Yoga Summer Reads – Favorites from Online Yogis


I don’t really like shopping. Unless it’s for books. I am completely addicted to browsing for, buying, scanning, flipping through, highlighting and reading yoga books. I love hearing recommendations from others on their favorite reads. Today I thought I would share some interesting links and recommendations that I came across these past few days.

A really cool idea, the Namaste Book Club is an online forum for discussing yoga books. The group meets each Sunday (online here) between 6 and 9 PM CST. I just picked up the first book, The Heart of Yoga: Developing a Personal Practice by T.K.V. Desikachar. The second discussion is this Sunday, July 12th. Find thought questions for this session (chapters 3-5) at the Namaste Book Club Blog. Hope to see you there!

On The Everything Yoga Blog, Diane Cesa shares her favorite recent reads including this one which intrigues me – Path of Least Resistance: Learning to Become the Creative Force in Your Own Life. Also find out what’s up next on her reading list and what cool sounding yoga app for the iPod Touch or iPhone she is trying out (now there’s my reason to get an iPhone!)

Erin of OnTheYogaMat, shares a list of favorite summer reads(recommended by Yoga Journal) for yogis. From her list, I have read The Brain That Changes Itself: Stories of Personal Triumph from the Frontiers of Brain Science (James H. Silberman Books) and Yoga as Medicine: The Yogic Prescription for Health and Healing. These are both excellent books that I highly recommend. Have a look at the rest of the list here.

YogaDawg reviews Stephen Phillips’ Yoga, Karma, and Rebirth: A Brief History and Philosophy and says ”… this book takes an honored place among the books that I read slowly and often.” High praise indeed – I will definitely be checking this one out.

What’s on your yoga bookshelf? Share your favorites in the comments below – I’d love to hear.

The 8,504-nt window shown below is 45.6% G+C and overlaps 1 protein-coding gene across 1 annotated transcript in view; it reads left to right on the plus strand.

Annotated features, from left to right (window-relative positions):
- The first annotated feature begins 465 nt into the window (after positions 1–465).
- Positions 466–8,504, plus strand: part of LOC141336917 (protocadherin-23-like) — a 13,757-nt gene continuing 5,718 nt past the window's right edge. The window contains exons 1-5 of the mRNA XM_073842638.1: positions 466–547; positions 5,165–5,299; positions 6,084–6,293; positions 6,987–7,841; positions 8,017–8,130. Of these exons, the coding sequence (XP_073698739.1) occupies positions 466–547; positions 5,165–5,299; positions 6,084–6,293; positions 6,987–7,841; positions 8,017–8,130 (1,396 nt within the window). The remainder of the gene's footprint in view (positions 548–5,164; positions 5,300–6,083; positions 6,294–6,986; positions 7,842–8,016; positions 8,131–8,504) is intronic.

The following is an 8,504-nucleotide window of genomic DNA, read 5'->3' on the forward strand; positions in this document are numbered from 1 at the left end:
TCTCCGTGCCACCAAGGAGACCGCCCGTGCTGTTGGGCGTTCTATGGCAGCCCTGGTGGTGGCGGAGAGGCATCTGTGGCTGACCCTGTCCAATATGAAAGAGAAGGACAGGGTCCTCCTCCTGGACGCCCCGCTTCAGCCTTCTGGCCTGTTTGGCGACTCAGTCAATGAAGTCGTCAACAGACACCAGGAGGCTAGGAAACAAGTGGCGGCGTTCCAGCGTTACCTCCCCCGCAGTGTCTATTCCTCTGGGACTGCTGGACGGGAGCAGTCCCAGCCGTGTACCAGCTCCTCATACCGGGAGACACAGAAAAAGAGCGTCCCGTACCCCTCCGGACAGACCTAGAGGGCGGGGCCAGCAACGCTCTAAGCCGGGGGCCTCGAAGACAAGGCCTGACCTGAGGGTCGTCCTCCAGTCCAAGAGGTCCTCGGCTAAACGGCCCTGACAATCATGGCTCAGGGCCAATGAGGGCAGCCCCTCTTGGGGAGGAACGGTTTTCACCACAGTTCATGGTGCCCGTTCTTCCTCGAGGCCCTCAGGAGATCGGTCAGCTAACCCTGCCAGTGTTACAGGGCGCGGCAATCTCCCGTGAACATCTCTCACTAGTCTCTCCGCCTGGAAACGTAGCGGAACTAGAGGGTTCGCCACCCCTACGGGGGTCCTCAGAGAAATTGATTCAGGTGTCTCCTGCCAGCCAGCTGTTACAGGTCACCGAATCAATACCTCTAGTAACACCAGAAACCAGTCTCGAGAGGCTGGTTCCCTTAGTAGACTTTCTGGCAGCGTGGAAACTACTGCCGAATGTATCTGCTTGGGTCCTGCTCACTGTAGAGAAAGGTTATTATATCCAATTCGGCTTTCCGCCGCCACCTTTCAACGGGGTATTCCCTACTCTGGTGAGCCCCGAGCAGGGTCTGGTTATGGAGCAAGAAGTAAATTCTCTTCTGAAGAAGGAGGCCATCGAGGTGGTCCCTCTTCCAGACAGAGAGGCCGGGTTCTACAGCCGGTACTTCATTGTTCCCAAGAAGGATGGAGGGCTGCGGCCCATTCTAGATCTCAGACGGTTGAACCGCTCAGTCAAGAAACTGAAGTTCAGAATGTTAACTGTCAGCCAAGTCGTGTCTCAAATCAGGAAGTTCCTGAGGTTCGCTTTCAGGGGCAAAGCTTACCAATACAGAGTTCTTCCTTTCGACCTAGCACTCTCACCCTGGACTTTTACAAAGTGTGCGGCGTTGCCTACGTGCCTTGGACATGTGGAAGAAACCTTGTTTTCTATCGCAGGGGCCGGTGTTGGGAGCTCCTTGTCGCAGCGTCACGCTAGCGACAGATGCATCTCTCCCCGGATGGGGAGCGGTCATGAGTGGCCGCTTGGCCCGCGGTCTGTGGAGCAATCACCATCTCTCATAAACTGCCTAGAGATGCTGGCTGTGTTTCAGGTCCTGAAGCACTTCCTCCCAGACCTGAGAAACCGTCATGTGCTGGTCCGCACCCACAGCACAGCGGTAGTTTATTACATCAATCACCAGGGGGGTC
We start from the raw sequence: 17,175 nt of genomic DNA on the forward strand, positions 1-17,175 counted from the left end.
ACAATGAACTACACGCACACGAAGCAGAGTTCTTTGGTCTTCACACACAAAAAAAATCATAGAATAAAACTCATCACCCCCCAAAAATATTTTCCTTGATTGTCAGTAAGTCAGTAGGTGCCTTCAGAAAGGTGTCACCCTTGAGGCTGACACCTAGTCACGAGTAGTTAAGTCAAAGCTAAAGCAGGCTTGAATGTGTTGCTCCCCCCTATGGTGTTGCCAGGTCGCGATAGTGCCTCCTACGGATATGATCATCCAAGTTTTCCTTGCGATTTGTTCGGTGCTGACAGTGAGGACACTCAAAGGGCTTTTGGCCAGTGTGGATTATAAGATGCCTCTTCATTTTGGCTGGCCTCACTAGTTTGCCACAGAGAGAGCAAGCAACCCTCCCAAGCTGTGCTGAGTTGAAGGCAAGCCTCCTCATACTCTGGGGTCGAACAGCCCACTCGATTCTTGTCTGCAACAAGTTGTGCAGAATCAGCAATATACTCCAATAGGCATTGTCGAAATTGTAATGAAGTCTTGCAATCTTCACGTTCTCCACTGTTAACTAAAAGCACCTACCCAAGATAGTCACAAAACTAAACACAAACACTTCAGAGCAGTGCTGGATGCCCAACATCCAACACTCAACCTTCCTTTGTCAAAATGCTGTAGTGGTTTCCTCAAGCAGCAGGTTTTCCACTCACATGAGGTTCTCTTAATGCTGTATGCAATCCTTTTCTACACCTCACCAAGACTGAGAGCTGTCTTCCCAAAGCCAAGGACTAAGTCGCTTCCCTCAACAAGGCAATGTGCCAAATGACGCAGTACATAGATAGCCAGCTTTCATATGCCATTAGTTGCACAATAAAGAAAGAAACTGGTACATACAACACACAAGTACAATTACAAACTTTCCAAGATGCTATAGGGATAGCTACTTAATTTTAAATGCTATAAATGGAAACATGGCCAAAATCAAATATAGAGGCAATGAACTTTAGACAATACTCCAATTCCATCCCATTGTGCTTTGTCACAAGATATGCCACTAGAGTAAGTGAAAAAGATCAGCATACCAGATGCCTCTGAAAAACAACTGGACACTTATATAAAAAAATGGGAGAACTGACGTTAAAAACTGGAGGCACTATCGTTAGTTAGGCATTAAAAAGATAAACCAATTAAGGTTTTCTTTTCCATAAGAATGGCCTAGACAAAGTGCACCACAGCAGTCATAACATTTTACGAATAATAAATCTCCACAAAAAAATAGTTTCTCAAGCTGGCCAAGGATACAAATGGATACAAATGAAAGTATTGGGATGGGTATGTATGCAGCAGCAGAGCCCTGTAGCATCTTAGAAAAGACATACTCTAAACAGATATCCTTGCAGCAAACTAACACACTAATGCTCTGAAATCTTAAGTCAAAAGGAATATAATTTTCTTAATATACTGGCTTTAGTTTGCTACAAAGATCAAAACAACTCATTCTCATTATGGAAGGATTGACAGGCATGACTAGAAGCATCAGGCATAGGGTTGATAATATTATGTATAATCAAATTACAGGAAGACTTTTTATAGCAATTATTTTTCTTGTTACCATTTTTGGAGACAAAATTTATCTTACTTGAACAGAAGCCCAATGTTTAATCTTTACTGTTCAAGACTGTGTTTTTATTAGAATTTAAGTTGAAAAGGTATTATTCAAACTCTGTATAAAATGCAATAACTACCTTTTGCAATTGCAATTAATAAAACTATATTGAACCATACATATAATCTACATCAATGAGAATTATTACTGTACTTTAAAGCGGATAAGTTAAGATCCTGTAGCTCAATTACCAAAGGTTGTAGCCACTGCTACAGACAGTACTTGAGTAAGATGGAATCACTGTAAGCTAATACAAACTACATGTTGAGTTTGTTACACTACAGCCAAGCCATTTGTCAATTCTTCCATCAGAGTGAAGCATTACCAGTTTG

0 thoughts on “Yoga Summer Reads – Favorites from Online Yogis”

  1. For those of you who have always wanted to absorb the spectacular wisdom of the Bhagavad Gita, but have found it difficult, I highly recommend Bhagavad Gita: A New Translation by Stephen Mitchell. This is my fourth version and sixth reading of the Bhagavad Gita. I have gotten a lot from all four versions, but Mitchell’s is clearly the most accessible and enjoyable, without sacrificing any of the meaning.

    The Bhagavad Gita is quite literally about falling in love with the indescribable wonder of the universe, that is to say, God. These two are synonymous in the Gita. (Believe it or not, the text itself says that you can approach God as either an unfathomable cosmic life force or as an intimate personal diety. Either leads you to the same boundless love and joy.)

    The Bhagavad Gita and the Yoga Sutra are two of the most important ancient texts of Yoga. They could not be more different. The Yoga Sutra is mostly secular in nature, and mentions God only briefly and perfunctorily. The Bhagavad Gita, in contrast, is literally “The Song of the Beloved Lord”, and most of the text is the word of God himself.

    The Yoga Sutra is a cookbook for achieving inner peace. The Bhagavad Gita, in contrast, won’t settle for anything less than ECSTATIC UNION WITH THE DIVINE. Put them together and you have the astounding whole of Yoga philosophy in two relatively short texts.

    Try Mitchell’s version of the Bhagavad Gita. You’ll be glad you did.

    1. Charlotte Bradley

      Thank you for your insight into the Gita and the Sutras. I agree that this is an excellent version of the Bhagavad Gita
      (although I don’t have much to compare it to as it is the only version I have read). I have a friend who makes it a goal to read a different version each year and she recommended Stephen Mitchell to me.

      I am currently reading Nischala Joy Devi’s interpretation of the Sutras – “The Secret Power of Yoga” and I really love this heartfelt take on Patanjali’s writings.

  2. You’re welcome, Charlotte. See if you can get your friend to write a comment here about here favorite versions of the Gita. I think you happened upon one of the best already, but I know I want to read others, too.

    Thanks again for you fun site.

    Bob W.

  3. Wow! How exciting to be browsing through various yoga related websites and blogs, and come upon yours, with a copy of our book in your highlighted photo! I realize this was posted over a year and a half ago, but it’s still thrilling to see the book pop-up in unexpected places! I hope you enjoyed it!

    Diane Ambrosini – ‘Instructing Hatha Yoga’

  4. Charlotte Bradley

    Thank you for your comment Diane. I love ‘Instructing Hatha Yoga.’ It was one of my first yoga books and we used it throughout yoga teacher training. Thanks for creating it!

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